The direct cash transfer scheme, already being hailed by the UPA government as the ‘game changer’, has drawn flak from experts working on social inclusion programmes, some of whom said initial experiments with the scheme had not been as successful as claimed.
According to National Advisory Council member Aruna Roy, the government did not take away any lessons from NREGA, which has shown that direct cash transfers cannot contain corruption.
Criticising the government’s move, Roy told Firstpost,“In fact, it allows the middle men to play havoc with people's lives.”
“There is also the problem of delayed cash transfer from banks,” she said.
Roy said that while direct cash transfer may have worked in countries like Brazil, India presents different set of challenges.
“Every nation has its own set of socio-economic issues which need to be taken into account while designing a scheme of this scale. In this case, that seems to be missing,” said Roy.
Bharat Bhatti and Madhulika, field researchers with development economist Jean Dreze, carried out a study on the pilot project of the cash transfer scheme carried out in Kotkasim, a tehsil in Rajasthan’s Alwar district.
Kotkasim residents buy kerosene at market price and the subsidy that they are to receive is transferred directly to their bank accounts. To begin with, an advance subsidy for three months is paid followed by subsequent subsidies for every three months depending on the household’s kerosene requirement.
However, for many beneficiaries, the amount spent traveling to banks exceeded the amount they would collect from as subsidy, noted the study. The payment of subsidies was also found to be very erratic and untimely.
The dealers in Kotkasim were also reportedly forced to buy kerosene at a loss, to show that the scheme was a success.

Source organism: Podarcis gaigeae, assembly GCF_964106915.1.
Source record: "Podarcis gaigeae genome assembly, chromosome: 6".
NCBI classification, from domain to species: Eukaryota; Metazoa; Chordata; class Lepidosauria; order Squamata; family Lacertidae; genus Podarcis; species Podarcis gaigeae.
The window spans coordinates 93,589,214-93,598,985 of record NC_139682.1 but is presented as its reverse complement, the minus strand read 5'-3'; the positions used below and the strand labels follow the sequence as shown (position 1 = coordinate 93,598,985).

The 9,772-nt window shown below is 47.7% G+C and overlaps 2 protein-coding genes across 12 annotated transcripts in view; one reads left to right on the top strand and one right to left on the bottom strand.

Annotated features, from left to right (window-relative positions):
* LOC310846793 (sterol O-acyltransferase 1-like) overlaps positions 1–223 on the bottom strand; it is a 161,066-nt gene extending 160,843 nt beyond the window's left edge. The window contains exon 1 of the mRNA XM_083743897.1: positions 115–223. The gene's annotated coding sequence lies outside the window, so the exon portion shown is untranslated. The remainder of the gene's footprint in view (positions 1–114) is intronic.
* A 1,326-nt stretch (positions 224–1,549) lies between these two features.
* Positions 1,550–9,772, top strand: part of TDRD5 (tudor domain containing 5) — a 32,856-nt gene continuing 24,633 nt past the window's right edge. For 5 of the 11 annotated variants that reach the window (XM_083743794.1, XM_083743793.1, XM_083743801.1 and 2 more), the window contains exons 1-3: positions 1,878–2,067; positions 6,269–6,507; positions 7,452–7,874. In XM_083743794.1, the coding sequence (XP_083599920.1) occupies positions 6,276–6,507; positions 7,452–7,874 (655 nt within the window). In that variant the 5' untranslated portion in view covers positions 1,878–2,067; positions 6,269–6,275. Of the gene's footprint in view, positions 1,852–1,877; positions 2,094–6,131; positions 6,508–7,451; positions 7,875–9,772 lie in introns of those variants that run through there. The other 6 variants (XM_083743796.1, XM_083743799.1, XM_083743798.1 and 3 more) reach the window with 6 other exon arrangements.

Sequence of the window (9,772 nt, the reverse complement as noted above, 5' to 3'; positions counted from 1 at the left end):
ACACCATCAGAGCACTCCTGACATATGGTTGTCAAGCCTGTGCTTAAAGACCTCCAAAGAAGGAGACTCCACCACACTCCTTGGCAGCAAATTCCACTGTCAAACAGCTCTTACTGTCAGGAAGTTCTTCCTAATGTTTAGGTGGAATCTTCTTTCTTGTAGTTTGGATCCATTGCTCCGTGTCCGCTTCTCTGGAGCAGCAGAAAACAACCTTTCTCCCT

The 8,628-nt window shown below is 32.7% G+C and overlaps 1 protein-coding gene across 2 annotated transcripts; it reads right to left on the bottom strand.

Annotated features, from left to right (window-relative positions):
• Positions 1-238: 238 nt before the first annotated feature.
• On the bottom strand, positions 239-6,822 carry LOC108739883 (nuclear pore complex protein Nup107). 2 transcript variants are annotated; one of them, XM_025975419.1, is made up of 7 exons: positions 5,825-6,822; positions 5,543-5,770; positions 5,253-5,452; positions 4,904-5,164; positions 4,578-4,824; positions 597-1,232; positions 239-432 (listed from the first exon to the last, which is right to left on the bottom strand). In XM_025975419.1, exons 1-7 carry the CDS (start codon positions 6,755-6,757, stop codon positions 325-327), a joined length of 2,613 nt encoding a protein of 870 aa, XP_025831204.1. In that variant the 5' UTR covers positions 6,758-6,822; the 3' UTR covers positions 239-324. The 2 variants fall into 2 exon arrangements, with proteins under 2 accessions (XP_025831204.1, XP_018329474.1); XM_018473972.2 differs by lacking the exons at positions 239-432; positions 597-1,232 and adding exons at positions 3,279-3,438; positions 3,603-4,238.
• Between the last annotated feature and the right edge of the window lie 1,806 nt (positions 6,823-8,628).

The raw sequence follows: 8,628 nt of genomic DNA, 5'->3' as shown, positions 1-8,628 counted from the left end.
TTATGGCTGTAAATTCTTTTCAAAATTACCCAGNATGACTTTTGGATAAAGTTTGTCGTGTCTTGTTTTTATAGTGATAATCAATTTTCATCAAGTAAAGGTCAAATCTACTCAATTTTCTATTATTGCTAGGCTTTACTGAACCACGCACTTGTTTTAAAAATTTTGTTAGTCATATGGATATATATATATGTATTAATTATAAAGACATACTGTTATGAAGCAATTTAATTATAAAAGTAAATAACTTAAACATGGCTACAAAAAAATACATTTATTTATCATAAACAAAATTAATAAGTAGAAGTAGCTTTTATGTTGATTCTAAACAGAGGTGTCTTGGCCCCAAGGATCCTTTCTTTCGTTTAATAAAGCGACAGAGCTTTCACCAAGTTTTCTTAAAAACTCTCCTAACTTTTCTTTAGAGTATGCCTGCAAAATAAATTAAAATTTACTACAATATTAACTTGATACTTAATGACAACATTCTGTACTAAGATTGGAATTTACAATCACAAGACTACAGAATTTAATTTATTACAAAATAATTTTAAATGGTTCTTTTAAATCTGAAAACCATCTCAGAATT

The report concluded, “If the purpose of the experiment was just to reduce the amount of subsidy (if need be by driving the beneficiaries out of the system) then yes, it was a success. But if the purpose was to put in place a more effective and equitable system, then it certainly cannot be considered a success.”
Reetika Khera, assistant professor at the Department of Humanities and Social Sciences, IIT, Delhi, said that connecting cash transfers with UID meant there were bound to be issues.
“There will be a range of teething troubles and overcoming them is not an easy task considering the scale of the project. For example, the limited coverage of our network of banks and the confined coverage of UID,” she said.
The social milieu of the country poses another hurdle when it comes to schemes like cash transfer in bank accounts. They are sold as programs which empower the society, which, according to sociologist Shiv Visvanathan is a flawed notion.
“To empower people, you have to supplement money with information and community building. Information or direction, on how to utilise money and a community, to give them a sense of collective unit,” he said.